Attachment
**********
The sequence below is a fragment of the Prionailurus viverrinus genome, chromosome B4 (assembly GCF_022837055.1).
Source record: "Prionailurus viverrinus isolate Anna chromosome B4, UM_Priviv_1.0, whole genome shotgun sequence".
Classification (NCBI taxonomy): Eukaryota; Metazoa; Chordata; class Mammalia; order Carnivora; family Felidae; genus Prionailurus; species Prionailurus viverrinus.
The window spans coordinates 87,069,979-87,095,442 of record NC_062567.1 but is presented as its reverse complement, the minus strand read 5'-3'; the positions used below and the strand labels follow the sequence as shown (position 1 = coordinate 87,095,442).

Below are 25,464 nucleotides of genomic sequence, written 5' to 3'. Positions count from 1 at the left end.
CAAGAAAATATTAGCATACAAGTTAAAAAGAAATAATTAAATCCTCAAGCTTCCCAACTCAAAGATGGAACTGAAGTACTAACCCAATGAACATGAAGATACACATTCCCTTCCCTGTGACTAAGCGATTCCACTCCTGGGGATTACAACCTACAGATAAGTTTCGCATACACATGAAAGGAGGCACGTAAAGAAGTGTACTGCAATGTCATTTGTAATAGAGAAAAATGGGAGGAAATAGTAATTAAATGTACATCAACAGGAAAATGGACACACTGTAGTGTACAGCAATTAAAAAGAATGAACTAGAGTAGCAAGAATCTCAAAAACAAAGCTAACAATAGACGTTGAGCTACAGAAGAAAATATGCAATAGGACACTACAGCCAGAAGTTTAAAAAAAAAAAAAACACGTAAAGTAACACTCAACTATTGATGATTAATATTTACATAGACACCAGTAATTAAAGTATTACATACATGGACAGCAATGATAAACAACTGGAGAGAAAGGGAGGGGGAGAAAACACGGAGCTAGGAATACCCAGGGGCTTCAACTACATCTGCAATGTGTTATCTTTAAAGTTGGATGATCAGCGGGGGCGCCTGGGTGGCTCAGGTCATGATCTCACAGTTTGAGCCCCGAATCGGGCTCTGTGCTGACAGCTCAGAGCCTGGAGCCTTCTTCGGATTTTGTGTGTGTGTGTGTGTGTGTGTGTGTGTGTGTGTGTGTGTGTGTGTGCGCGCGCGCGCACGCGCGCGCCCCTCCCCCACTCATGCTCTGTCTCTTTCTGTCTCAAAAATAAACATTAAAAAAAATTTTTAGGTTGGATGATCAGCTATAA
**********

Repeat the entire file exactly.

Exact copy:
The sequence below is a fragment of the Prionailurus viverrinus genome, chromosome B4 (assembly GCF_022837055.1).
Source record: "Prionailurus viverrinus isolate Anna chromosome B4, UM_Priviv_1.0, whole genome shotgun sequence".
Classification (NCBI taxonomy): Eukaryota; Metazoa; Chordata; class Mammalia; order Carnivora; family Felidae; genus Prionailurus; species Prionailurus viverrinus.
The window spans coordinates 87,069,979-87,095,442 of record NC_062567.1 but is presented as its reverse complement, the minus strand read 5'-3'; the positions used below and the strand labels follow the sequence as shown (position 1 = coordinate 87,095,442).

Below are 25,464 nucleotides of genomic sequence, written 5' to 3'. Positions count from 1 at the left end.
CAAGAAAATATTAGCATACAAGTTAAAAAGAAATAATTAAATCCTCAAGCTTCCCAACTCAAAGATGGAACTGAAGTACTAACCCAATGAACATGAAGATACACATTCCCTTCCCTGTGACTAAGCGATTCCACTCCTGGGGATTACAACCTACAGATAAGTTTCGCATACACATGAAAGGAGGCACGTAAAGAAGTGTACTGCAATGTCATTTGTAATAGAGAAAAATGGGAGGAAATAGTAATTAAATGTACATCAACAGGAAAATGGACACACTGTAGTGTACAGCAATTAAAAAGAATGAACTAGAGTAGCAAGAATCTCAAAAACAAAGCTAACAATAGACGTTGAGCTACAGAAGAAAATATGCAATAGGACACTACAGCCAGAAGTTTAAAAAAAAAAAAAACACGTAAAGTAACACTCAACTATTGATGATTAATATTTACATAGACACCAGTAATTAAAGTATTACATACATGGACAGCAATGATAAACAACTGGAGAGAAAGGGAGGGGGAGAAAACACGGAGCTAGGAATACCCAGGGGCTTCAACTACATCTGCAATGTGTTATCTTTAAAGTTGGATGATCAGCGGGGGCGCCTGGGTGGCTCAGGTCATGATCTCACAGTTTGAGCCCCGAATCGGGCTCTGTGCTGACAGCTCAGAGCCTGGAGCCTTCTTCGGATTTTGTGTGTGTGTGTGTGTGTGTGTGTGTGTGTGTGTGTGTGTGTGTGTGCGCGCGCGCGCACGCGCGCGCCCCTCCCCCACTCATGCTCTGTCTCTTTCTGTCTCAAAAATAAACATTAAAAAAAATTTTTAGGTTGGATGATCAGCTATAA